ASTMH Annual Meeting 2021blog
A Conversation with the New Commander of Walter Reed Army Institute of Research
By: Matthew Davis, Burness
The Walter Reed Army Institute of Research (WRAIR), a pillar of tropical medicine that has been contributing significant insights and innovations to the global health community for more than 125 years, has a new commander, Colonel Deydre S. Teyhen. Prior to coming to WRAIR, Col. Teyhen was commander of the U.S. Army Health Clinic at Schofield Barracks on the island of Oahu, Hawaii and previously served as the Assistant Chief of Staff for Public Health in the U.S Office of the Surgeon General.
She sat down with science writer Matthew Davis during her time TropMed18 to talk about what drew her to WRAIR and what she hopes to accomplish with her latest mission.
WRAIR is a fairly specialized area of military service. What attracted you to this kind of work?
My background is in many ways more on the brain health side of medicine. But all of my work has been connected to a passion for protecting the top weapon system in the military, the US soldier, as they deploy to countries around the world.
Less than 24 percent of American youth qualify for service and less than one percent actually does serve. So working to protect them is an honor. And that means protecting the most important six inches on the battlefield, which is their brain, and also protecting the six microns that sit between the soldier and the threat of disease.
How do you explain the value of WRAIR’s mission?
Our soldiers are in 150 different countries every year and the diseases they may encounter are not something they have experienced in the United States. And that connects our soldiers’ health to the world’s health.
We also believe part of our mission is to help protect the world from the threat of infectious disease, because there is a strong connection between burden of disease and stability. If you look at the HIV research done as part of the PEPFAR (President's Emergency Plan For AIDS Relief) program, we have been able to show that by fighting diseases in Africa, more people are able to remain employed, which improves the economic stability of the family and the country. And that improves the political stability of the region.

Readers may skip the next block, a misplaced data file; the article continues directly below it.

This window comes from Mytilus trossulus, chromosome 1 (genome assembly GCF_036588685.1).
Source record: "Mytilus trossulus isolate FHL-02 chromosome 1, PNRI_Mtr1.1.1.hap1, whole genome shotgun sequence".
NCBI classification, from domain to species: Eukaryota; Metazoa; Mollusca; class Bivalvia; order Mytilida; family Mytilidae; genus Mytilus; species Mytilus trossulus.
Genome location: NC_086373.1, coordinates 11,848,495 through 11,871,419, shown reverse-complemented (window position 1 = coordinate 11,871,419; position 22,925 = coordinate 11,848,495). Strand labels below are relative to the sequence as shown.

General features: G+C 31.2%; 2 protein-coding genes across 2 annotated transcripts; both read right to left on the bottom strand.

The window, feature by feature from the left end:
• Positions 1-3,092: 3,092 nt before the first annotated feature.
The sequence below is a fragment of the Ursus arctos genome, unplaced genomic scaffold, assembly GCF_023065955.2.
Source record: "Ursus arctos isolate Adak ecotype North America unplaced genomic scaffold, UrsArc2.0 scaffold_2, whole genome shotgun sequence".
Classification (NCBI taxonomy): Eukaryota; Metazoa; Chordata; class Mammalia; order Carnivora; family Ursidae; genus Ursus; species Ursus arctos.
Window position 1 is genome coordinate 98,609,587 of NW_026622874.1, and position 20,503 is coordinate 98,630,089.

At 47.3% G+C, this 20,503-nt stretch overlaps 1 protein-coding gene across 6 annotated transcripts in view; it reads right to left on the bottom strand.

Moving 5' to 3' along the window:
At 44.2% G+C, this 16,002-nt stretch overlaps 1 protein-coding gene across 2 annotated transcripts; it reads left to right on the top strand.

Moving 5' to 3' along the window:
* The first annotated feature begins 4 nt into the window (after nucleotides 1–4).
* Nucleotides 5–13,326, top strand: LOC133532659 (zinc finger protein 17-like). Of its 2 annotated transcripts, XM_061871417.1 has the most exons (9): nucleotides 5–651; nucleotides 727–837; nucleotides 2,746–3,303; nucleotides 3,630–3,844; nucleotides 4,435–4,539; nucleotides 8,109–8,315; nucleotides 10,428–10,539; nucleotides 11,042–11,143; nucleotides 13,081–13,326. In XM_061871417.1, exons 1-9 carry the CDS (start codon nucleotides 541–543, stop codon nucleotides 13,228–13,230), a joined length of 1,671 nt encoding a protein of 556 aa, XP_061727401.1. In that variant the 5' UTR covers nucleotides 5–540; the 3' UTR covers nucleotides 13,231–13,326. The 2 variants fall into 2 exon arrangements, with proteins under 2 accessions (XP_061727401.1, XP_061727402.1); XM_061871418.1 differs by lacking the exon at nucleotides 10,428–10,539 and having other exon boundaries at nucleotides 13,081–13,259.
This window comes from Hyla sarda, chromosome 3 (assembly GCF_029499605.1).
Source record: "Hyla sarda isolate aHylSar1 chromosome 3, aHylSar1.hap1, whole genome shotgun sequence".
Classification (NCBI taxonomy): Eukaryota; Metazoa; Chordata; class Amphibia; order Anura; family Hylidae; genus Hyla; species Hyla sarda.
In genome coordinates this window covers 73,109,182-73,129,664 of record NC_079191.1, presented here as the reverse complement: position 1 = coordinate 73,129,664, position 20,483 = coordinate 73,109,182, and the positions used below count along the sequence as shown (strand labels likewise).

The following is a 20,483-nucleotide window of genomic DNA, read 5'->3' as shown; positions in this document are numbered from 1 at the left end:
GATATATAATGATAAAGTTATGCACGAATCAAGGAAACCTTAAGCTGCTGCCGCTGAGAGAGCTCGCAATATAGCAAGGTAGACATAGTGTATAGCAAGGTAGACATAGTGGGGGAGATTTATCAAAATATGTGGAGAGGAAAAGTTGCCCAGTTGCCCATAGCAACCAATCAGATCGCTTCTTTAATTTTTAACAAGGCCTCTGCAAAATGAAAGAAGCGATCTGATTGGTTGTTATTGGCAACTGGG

If you think about malaria, there have been studies showing that in countries experiencing a high burden of malaria, the disease results in about a one percent decrease in gross domestic product.
I also believe WRAIR is a national treasure because of the foundation we have established over the last 125 years. We have research labs in 24 locations around the world. And because of that strong foundation, when Zika showed up, we were ready to respond. From the first sign of the Zika outbreak in Latin America to the first study in humans, that took only about nine months.
We would not have been able to react so quickly if we did not have that worldwide reach. We have people in 11 locations across Africa and in 11 locations across Southeast Asia who serve as sentinels for whatever might be coming next.
How do you maintain political support for a military unit that is focused on fighting infectious diseases?
The problem of preventive medicine in general is that if you prevent disease, it’s hard to demonstrate that you’re doing it. So being able to continually demonstrate the positive impact of fighting diseases is critical. We also try to help people understand that success requires maintaining a strong, consistent commitment to this kind of work.
Look at the fight against malaria and the story of tafenoquine (a new drug for treating and preventing the relapse of vivax malaria first synthesized at WRAIR in 1978). It took 40 years to develop and we are really proud it recently received FDA approval. That speaks to the need for having the political patience to fight diseases over the long-term.
How would you describe your experience at TropMed?
This is a phenomenal meeting and it's exciting to be able to connect with disease experts from all over the world. Because disruptive innovation comes through the collaborations and chance encounters that can occur at meetings like this. You get to have conversations with a person who may be looking at a problem through a different lens and that creates new ideas and new opportunities.
Also, since WRAIR has people in 24 locations around the world, this meeting is an opportunity to see everyone all in one place.
I took note in your biography that you and your husband are avid marathon runners and have run marathons in all 50 states and are aiming for all seven continents as well. How does your commitment to fitness inform your work?
I’m very passionate about holistic health and fitness. And I love just being outside in what I call blue therapy, which is open water swimming, and green therapy, which is running. It helps to really center the brain. I find solutions to problem seem to come much easier if I exercise. You can ask my staff. They see a significant increase in emails after I have finished a run or swim.
By: Anna Erlandson, U.s. President's Malaria Initiative
By: Bridget Desimone, Burness